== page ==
3 out of 4 stars
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We don't just eat lettuce by Allyn Raifstanger is a short book with easy vegan recipes for carnivores, as stated by the author. The book starts with the story of why the author became vegan overnight and lists the health benefits he experienced. He clearly says that he is no doctor and has no medical background, so readers should contact their GP for any health questions. Allyn includes an extensive list of footnotes with references to publications where readers can find more information about the studies he mentions.
Already a few days after starting to eat vegan, Allyn noticed he had more energy, needed less medication to keep his cholesterol in check, and his weight stabilized at a healthy level. In contrast, beforehand, he was slightly overweight despite an active lifestyle and working out. With this book, the author wants to share his experience and motivate others to go for a healthier way of living and eating. He does not become preachy or glorifies the vegan lifestyle as the only alternative.
The first few chapters of the book did not speak to me, probably because the book is very US-oriented. I could not identify with the author's childhood memories of eating mostly pizza, mac and cheese, and other salty, greasy preparations. I also did not feel comfortable with some anecdotes he mentioned, such as offering children money to clean vegetables or curling weights while driving on the highway.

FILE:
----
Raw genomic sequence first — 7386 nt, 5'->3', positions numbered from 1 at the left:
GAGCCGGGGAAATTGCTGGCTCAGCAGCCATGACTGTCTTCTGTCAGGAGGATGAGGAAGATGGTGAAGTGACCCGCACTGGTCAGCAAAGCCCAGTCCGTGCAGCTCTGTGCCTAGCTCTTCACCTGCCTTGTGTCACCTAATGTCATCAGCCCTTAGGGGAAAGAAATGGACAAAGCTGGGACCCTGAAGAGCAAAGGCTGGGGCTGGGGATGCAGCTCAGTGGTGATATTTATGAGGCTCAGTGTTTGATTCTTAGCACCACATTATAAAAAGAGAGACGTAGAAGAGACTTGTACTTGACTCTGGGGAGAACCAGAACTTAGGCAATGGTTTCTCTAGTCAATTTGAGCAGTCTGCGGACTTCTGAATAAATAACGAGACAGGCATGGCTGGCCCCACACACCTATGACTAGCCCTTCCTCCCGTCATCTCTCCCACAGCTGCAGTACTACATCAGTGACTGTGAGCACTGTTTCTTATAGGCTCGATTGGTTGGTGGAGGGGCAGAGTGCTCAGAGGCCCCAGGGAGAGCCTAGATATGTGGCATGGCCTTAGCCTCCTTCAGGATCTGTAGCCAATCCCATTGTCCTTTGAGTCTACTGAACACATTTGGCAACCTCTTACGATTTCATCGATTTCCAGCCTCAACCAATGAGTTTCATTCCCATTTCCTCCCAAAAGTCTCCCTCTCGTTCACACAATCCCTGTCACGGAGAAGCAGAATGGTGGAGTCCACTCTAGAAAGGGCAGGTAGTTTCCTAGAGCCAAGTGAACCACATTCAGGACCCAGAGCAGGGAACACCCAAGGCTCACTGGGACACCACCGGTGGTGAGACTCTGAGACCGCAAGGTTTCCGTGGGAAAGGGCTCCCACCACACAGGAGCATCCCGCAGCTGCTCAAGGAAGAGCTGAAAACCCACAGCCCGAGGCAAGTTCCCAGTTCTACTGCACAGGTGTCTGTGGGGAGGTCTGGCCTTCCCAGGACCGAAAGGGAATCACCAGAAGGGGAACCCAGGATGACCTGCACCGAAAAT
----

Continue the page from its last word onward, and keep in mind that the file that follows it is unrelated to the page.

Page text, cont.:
The easy recipes he writes out include a lot of canned food from US brands that are not available in European stores. I was also disappointed seeing recipes with just a bit of fresh food. For me, easy and fast does not necessarily equal opening a can even if this preserved food does not have a lot of added ingredients. Finally, I was disappointed to see very little concern for the environment, suggesting single-use plastic on several occasions. I would expect that someone concerned with health issues would recognize the danger of single-use plastic around food.
Allyn shares more recipes in the second half of the book. These focus on cooking from scratch, with fresh ingredients, and as such easier to prepare for those readers who do not have access to US supermarkets. There are a few recipes I look forward to trying, such as the watermelon and tomato salad, or the Brussels sprouts snacks. As for the motivational part, the book does the trick: I started my morning with some freshly cut fruits.
I rate this book 3 out of 4 stars. I think the book will appeal to US-based readers who want to try vegan recipes without spending hours in the kitchen.
We Don't Just Eat Lettuce!
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